Learn something new every day More Info... by email
Code-Division Multiple Access (CDMA) smartphones are cellular phones that use CDMA digital wireless technology. Several major cell phone networks in the United States employ CDMA technology. A competing technology, Global System for Mobile Communications (GSM), is also a popular cell phone technology in the U.S. and abroad.
CDMA differs from other technologies in that a base station mobile phone tower has no cut-off point for number of users until the station decides call quality might suffer. CDMA uses what is known as "spread spectrum" technology. Put simply, a radio signal is divided, coded, and scattered over a wider range of frequencies than the original signal. The divided signal is then recombined once it reaches the receiver, based on the unique code assigned to each user's signal. Among some of the benefits, this allows for greater system capacity and increased security and privacy.
There are other notable differences. One is that, with CDMA smartphones, the phone number is normally associated with the mobile telephone unit itself. With GSM technology, the phone number is associated with a removable subscriber identification module (SIM) card that must be used.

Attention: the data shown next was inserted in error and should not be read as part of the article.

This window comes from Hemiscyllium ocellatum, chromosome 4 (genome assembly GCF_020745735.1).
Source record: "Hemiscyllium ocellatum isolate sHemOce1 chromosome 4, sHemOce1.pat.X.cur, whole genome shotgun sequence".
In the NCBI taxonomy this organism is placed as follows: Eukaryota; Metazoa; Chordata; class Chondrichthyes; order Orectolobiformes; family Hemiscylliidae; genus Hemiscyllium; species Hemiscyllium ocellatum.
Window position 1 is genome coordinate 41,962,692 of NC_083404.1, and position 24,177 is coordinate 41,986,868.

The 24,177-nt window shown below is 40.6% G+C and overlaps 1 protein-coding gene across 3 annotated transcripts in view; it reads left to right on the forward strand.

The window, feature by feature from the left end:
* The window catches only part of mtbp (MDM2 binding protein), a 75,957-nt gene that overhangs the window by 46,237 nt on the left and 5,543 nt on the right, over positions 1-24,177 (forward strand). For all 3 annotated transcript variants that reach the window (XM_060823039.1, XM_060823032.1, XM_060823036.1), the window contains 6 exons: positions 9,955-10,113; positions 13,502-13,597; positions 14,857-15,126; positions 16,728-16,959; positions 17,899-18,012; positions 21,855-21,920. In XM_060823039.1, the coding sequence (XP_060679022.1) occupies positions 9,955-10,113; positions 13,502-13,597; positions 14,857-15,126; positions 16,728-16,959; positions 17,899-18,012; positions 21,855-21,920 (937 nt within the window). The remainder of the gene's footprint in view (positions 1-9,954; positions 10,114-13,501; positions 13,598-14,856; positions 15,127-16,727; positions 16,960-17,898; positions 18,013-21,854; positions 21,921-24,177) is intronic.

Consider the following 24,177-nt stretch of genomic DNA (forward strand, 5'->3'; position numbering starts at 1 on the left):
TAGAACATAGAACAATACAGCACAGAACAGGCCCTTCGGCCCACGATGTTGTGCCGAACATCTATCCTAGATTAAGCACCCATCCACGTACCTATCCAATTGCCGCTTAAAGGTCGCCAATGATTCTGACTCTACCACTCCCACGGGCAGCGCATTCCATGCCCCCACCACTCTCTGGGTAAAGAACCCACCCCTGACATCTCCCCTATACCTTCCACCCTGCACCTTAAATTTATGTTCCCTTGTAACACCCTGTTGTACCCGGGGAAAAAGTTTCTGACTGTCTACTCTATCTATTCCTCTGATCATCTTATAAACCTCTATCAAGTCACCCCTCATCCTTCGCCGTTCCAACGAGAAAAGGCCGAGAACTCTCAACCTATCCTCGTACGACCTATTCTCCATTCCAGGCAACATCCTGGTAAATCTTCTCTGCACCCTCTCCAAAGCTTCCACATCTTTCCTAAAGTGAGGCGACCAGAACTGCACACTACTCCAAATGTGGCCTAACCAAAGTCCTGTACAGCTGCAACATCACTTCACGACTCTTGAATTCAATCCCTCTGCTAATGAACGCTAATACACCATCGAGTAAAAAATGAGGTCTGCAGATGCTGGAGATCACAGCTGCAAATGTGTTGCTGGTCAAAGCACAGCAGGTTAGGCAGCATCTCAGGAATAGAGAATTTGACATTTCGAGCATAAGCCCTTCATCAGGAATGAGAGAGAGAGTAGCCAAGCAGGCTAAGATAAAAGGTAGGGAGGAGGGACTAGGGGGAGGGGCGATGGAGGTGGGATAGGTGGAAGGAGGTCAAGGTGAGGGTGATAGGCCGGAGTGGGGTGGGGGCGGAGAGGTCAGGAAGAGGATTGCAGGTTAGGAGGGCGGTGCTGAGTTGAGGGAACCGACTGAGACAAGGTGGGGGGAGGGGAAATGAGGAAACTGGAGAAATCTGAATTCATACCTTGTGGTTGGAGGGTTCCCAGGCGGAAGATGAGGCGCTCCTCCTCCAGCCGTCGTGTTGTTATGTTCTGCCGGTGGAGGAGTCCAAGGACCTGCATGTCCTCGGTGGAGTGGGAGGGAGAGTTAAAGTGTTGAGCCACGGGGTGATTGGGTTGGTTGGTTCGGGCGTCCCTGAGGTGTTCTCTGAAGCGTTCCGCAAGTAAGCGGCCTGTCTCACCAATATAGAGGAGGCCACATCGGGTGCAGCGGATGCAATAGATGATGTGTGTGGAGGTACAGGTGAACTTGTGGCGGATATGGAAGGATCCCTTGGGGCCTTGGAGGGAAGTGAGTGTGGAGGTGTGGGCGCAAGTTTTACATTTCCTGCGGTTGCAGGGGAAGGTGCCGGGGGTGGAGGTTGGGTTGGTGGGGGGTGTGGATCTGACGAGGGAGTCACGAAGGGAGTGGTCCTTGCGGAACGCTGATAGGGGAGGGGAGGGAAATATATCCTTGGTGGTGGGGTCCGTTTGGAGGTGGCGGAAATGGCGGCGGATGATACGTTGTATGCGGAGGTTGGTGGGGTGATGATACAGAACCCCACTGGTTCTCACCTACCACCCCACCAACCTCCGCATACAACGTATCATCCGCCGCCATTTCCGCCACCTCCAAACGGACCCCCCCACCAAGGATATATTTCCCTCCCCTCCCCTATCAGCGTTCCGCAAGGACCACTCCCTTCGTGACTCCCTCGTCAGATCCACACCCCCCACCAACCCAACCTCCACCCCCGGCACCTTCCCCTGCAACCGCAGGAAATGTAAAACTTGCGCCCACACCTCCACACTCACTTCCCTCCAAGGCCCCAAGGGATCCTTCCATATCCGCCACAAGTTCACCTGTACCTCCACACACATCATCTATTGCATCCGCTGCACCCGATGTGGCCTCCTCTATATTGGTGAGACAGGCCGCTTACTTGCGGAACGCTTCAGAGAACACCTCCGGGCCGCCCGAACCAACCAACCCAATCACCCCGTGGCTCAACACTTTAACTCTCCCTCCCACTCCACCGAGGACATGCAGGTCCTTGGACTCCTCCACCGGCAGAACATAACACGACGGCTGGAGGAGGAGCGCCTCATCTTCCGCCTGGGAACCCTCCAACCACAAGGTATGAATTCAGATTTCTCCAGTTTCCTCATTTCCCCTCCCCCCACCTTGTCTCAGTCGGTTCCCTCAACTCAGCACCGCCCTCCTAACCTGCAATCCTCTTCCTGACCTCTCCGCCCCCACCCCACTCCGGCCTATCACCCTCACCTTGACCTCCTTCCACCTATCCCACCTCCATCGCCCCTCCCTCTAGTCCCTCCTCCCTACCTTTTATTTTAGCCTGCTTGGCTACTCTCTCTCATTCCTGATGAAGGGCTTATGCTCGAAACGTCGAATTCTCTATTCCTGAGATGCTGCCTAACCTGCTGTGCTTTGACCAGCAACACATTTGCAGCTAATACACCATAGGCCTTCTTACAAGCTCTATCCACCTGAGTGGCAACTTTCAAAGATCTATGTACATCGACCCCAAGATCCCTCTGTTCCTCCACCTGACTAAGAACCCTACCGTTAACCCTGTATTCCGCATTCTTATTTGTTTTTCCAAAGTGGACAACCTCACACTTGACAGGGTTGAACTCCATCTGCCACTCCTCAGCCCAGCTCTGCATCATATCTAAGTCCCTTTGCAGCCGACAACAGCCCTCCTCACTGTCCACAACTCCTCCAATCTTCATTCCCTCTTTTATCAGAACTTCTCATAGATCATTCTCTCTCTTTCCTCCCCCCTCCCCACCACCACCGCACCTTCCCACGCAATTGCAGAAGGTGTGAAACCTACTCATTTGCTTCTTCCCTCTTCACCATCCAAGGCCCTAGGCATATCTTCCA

CDMA smartphones and the accompanying technology have been in commercial use since 1995. The first CDMA technology, known as Interim Standard 95 (IS-95) was developed by Qualcomm® under the brand name cdmaOne®. It is considered a 2G, or second-generation wireless telephone technology. The Qualcomm® standard IS-2000, otherwise known as CDMA2000®, is the 3G or third-generation technology used by most CDMA smartphones in 2011, though there were several variants of CDMA2000® technology in use as well.
CDMA smartphones typically have features such as multimedia messaging, video, high-speed Internet access and digital cameras. E-mail capability, QWERTY keyboard functionality, mobile television, and video conferencing are some other features that are available. This ability to offer more computing and connectivity functions than a basic feature phone is what distinguishes CDMA smartphones from basic mobile phones.
They are effectively computers — albeit smaller than laptop or desktop computers — that run operating system software that allows for the development of applications, or apps. These are software programs that can be downloaded from the Internet and used on the smartphone. There are literally tens of thousands of smartphone apps available that perform numerous varied tasks, including banking, weather forecasting, social networking and gaming.
Will a cdma phone bought in the US work in India?